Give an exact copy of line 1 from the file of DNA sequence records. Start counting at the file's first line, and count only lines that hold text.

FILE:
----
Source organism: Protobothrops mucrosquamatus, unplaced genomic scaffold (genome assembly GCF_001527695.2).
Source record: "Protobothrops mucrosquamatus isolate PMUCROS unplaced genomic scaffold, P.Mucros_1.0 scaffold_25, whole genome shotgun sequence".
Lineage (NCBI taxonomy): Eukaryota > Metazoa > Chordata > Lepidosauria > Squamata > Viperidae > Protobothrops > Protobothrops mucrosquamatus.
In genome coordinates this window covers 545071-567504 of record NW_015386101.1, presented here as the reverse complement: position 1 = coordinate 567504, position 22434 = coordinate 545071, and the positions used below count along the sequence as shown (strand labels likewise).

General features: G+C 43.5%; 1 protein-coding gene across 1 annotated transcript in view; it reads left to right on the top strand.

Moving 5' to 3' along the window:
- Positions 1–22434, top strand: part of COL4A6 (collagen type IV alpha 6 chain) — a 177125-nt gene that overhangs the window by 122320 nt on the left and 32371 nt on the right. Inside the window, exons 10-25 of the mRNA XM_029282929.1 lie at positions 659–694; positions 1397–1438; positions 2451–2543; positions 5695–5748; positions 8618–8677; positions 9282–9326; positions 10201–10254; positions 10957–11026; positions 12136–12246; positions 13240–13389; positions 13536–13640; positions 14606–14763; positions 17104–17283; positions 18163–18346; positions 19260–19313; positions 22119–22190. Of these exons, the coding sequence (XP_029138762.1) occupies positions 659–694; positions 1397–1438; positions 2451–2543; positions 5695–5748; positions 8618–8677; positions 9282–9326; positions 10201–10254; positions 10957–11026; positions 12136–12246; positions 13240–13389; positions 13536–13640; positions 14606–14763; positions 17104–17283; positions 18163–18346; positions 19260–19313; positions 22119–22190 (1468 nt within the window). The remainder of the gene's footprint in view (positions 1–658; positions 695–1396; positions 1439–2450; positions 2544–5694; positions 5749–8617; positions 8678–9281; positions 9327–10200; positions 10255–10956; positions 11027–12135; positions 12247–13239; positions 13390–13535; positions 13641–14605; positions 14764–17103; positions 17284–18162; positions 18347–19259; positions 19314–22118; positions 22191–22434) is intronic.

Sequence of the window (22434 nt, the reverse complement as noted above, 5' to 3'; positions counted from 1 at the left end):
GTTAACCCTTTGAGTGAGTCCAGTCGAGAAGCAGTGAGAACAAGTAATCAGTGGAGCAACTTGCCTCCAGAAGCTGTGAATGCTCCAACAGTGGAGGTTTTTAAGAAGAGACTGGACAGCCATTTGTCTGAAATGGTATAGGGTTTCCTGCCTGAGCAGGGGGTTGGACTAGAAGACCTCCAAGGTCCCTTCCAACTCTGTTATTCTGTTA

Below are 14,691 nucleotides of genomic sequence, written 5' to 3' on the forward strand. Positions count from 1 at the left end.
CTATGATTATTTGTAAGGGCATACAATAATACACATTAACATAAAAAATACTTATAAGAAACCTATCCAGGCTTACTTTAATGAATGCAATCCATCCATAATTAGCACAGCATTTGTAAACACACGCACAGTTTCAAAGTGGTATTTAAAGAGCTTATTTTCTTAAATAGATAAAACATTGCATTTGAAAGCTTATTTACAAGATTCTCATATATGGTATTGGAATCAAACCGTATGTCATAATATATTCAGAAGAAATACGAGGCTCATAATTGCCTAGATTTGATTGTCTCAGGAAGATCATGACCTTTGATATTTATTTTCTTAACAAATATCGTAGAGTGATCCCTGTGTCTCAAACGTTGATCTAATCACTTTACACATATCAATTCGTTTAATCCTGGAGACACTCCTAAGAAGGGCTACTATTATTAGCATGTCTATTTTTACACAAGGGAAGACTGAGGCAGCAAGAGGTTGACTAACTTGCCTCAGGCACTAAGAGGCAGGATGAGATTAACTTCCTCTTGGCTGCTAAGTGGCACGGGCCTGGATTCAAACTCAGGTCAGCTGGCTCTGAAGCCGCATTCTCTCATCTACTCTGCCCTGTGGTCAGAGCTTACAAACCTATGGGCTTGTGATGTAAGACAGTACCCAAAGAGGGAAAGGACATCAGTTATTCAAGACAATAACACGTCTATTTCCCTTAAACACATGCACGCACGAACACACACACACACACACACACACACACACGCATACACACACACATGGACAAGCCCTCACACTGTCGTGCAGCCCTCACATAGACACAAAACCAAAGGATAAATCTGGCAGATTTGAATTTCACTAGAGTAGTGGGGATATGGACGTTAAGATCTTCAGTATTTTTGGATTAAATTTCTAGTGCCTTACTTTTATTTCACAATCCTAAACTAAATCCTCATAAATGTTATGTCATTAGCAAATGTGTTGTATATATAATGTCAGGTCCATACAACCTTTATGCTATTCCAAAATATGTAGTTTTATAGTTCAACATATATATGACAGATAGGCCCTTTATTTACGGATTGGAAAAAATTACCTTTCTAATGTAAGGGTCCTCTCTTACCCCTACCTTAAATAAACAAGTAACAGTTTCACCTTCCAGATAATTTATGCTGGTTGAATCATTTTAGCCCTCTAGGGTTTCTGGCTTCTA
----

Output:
Source organism: Protobothrops mucrosquamatus, unplaced genomic scaffold (genome assembly GCF_001527695.2).